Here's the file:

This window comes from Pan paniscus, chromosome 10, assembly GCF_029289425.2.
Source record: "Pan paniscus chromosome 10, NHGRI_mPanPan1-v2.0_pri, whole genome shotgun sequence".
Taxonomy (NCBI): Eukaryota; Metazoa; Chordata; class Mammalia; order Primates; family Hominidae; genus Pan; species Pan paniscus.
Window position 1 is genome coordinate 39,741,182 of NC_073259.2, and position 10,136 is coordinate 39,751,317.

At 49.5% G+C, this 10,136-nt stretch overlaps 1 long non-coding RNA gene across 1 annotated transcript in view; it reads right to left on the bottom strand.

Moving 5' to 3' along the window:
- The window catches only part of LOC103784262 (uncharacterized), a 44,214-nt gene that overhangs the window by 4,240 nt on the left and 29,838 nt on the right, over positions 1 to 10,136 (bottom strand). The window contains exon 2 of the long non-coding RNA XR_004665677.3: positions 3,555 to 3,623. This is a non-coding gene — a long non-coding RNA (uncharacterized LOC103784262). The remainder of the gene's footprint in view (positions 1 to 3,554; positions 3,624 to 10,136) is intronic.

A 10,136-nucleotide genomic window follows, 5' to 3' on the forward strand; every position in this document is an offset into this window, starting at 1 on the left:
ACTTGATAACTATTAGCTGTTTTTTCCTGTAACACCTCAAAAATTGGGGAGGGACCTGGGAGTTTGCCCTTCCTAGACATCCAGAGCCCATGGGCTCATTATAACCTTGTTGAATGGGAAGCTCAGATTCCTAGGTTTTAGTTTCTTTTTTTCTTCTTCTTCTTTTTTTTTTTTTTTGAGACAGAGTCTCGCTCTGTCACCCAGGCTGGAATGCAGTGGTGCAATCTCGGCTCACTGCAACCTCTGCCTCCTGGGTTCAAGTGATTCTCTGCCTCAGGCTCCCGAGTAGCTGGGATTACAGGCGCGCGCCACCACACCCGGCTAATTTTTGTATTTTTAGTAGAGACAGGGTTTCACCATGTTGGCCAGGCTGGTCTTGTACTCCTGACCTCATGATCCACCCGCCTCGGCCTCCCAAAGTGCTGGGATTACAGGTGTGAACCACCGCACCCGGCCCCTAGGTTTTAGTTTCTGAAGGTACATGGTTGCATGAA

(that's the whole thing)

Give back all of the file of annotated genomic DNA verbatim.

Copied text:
This window comes from Pan paniscus, chromosome 10, assembly GCF_029289425.2.
Source record: "Pan paniscus chromosome 10, NHGRI_mPanPan1-v2.0_pri, whole genome shotgun sequence".
Taxonomy (NCBI): Eukaryota; Metazoa; Chordata; class Mammalia; order Primates; family Hominidae; genus Pan; species Pan paniscus.
Window position 1 is genome coordinate 39,741,182 of NC_073259.2, and position 10,136 is coordinate 39,751,317.

At 49.5% G+C, this 10,136-nt stretch overlaps 1 long non-coding RNA gene across 1 annotated transcript in view; it reads right to left on the bottom strand.

Moving 5' to 3' along the window:
- The window catches only part of LOC103784262 (uncharacterized), a 44,214-nt gene that overhangs the window by 4,240 nt on the left and 29,838 nt on the right, over positions 1 to 10,136 (bottom strand). The window contains exon 2 of the long non-coding RNA XR_004665677.3: positions 3,555 to 3,623. This is a non-coding gene — a long non-coding RNA (uncharacterized LOC103784262). The remainder of the gene's footprint in view (positions 1 to 3,554; positions 3,624 to 10,136) is intronic.

A 10,136-nucleotide genomic window follows, 5' to 3' on the forward strand; every position in this document is an offset into this window, starting at 1 on the left:
ACTTGATAACTATTAGCTGTTTTTTCCTGTAACACCTCAAAAATTGGGGAGGGACCTGGGAGTTTGCCCTTCCTAGACATCCAGAGCCCATGGGCTCATTATAACCTTGTTGAATGGGAAGCTCAGATTCCTAGGTTTTAGTTTCTTTTTTTCTTCTTCTTCTTTTTTTTTTTTTTTGAGACAGAGTCTCGCTCTGTCACCCAGGCTGGAATGCAGTGGTGCAATCTCGGCTCACTGCAACCTCTGCCTCCTGGGTTCAAGTGATTCTCTGCCTCAGGCTCCCGAGTAGCTGGGATTACAGGCGCGCGCCACCACACCCGGCTAATTTTTGTATTTTTAGTAGAGACAGGGTTTCACCATGTTGGCCAGGCTGGTCTTGTACTCCTGACCTCATGATCCACCCGCCTCGGCCTCCCAAAGTGCTGGGATTACAGGTGTGAACCACCGCACCCGGCCCCTAGGTTTTAGTTTCTGAAGGTACATGGTTGCATGAA